Science as a partner. In my practice, the dialogue with science is both a need and an opportunity. First of all, it is a need because I feel a strong sense of responsibility when I propose projects dealing with environmental issues. The involvement of Italian and international researchers is essential to ensure that the artistic narrative is accompanied by a series of scientific contents that are useful to the public. In my opinion, narrating the problems and opportunities of the current climate crisis solely through the medium of art may risk being an elitist experience and providing a partial interpretation of the problem. Combining data and technical investigation broadens the analysis and includes languages that can intrigue much wider audiences. Secondly, the dialogue with science is a great opportunity to get to know high-profile figures who can broaden the very horizons of the art world. I am quite curious and I am not too frightened when it is necessary to intercept new fields of study, start new collaborations and dialogue with new scientific figures. The world of science tends to be very open and interested in working side by side with a curator or an artist. Most of the curatorial projects that I presented at the Museum were born thanks to the dialogue with science. For Post-Water, I worked with researchers from the Polytechnic of Turin (POLITO) and the Institute of Atmospheric and Climate Sciences of the National Research Council (ISAC – CNR), and for Tree Time, among others, we involved the Environmental Science, Policy and Management departments of the Universities of California and Turin. I am currently working on The Mountain Touch exhibition, which is based on ongoing research projects conducted by the Center for Behavioral Sciences and Mental Health (ISS), the Groupe de Recherche en Education à l’Environnement et à la Nature (Laboratory of Affective Ecology, University of Valle d’Aosta), the CNR and more.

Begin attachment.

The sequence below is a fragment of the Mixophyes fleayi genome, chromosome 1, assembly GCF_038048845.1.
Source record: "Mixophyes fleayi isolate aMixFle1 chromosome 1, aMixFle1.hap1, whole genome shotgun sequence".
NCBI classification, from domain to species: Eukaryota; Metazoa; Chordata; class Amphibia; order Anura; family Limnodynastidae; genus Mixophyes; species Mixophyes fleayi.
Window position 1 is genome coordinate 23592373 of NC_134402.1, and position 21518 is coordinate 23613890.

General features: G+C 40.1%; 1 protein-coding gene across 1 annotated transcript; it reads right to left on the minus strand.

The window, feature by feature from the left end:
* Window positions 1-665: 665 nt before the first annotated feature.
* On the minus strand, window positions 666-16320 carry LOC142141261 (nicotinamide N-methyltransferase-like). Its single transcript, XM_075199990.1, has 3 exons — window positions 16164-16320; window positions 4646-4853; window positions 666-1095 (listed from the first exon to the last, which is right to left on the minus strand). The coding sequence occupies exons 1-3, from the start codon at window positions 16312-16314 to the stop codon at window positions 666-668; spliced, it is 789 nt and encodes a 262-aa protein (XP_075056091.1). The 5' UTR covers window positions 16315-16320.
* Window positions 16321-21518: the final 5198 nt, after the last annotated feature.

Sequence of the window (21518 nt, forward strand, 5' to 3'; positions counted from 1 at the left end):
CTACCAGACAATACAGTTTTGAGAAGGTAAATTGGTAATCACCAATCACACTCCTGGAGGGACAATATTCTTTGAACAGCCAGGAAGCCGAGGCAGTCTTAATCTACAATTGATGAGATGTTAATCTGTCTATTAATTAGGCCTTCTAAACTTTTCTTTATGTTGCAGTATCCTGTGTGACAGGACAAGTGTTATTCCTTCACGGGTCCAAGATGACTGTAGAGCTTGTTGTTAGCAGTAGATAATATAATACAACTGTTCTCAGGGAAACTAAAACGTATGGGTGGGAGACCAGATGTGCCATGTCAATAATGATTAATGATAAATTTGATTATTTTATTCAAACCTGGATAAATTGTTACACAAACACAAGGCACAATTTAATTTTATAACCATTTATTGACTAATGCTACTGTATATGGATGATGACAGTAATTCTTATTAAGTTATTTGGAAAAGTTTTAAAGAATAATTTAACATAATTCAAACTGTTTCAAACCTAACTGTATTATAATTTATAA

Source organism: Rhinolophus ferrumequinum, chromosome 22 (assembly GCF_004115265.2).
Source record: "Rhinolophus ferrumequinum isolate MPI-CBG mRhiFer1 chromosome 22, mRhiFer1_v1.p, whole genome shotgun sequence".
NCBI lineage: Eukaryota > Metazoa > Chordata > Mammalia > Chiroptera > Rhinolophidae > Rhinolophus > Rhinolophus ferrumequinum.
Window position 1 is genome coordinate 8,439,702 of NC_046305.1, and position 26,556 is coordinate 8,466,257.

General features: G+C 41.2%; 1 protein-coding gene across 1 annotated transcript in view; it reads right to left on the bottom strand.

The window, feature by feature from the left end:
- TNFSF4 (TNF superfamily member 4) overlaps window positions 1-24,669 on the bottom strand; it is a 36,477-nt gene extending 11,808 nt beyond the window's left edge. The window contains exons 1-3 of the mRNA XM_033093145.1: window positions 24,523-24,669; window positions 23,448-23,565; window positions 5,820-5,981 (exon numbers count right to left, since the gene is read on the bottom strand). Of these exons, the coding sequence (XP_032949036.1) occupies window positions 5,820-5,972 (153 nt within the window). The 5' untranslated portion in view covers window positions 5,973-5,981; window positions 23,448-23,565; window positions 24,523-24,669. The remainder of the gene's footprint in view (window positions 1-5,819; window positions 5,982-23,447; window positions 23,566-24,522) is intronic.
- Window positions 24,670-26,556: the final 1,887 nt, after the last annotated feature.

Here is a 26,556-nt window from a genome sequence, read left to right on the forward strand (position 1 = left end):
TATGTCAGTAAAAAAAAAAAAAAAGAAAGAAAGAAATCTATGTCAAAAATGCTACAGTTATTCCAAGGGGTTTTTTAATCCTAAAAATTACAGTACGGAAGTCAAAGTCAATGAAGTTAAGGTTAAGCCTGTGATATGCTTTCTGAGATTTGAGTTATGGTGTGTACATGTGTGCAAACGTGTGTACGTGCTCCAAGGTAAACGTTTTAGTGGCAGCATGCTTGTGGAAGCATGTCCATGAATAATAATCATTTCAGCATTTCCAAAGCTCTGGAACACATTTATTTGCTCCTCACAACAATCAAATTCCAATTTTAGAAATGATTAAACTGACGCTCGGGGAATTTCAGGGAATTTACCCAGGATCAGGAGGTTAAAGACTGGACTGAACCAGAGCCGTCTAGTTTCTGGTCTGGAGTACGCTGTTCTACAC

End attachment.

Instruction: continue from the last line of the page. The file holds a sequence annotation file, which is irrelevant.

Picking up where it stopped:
Oh well, food is one of my greatest passions, Italian cuisine is in my opinion one the best in the world and my favourite dishes are many. I have a huge sweet tooth, tiramisù is one of the things that makes me the happiest. It is a dessert that is very well known throughout Italy and the world. There are many different paternities of its birth but one says that it was created by a pastry chef in Turin specifically to support Camillo Benso Count of Cavour while he was carrying out his political activities to unify Italy. It is very easy to make but at the same time it is very complex to achieve a tiramisù in which the textures are well balanced. My favourite version is the one with “pavesini” biscuits, although the official version has other biscuits, called “savoiardi”. Also, I have recently discovered a passion for rum. My next goal is to better explore this fascinating beverage.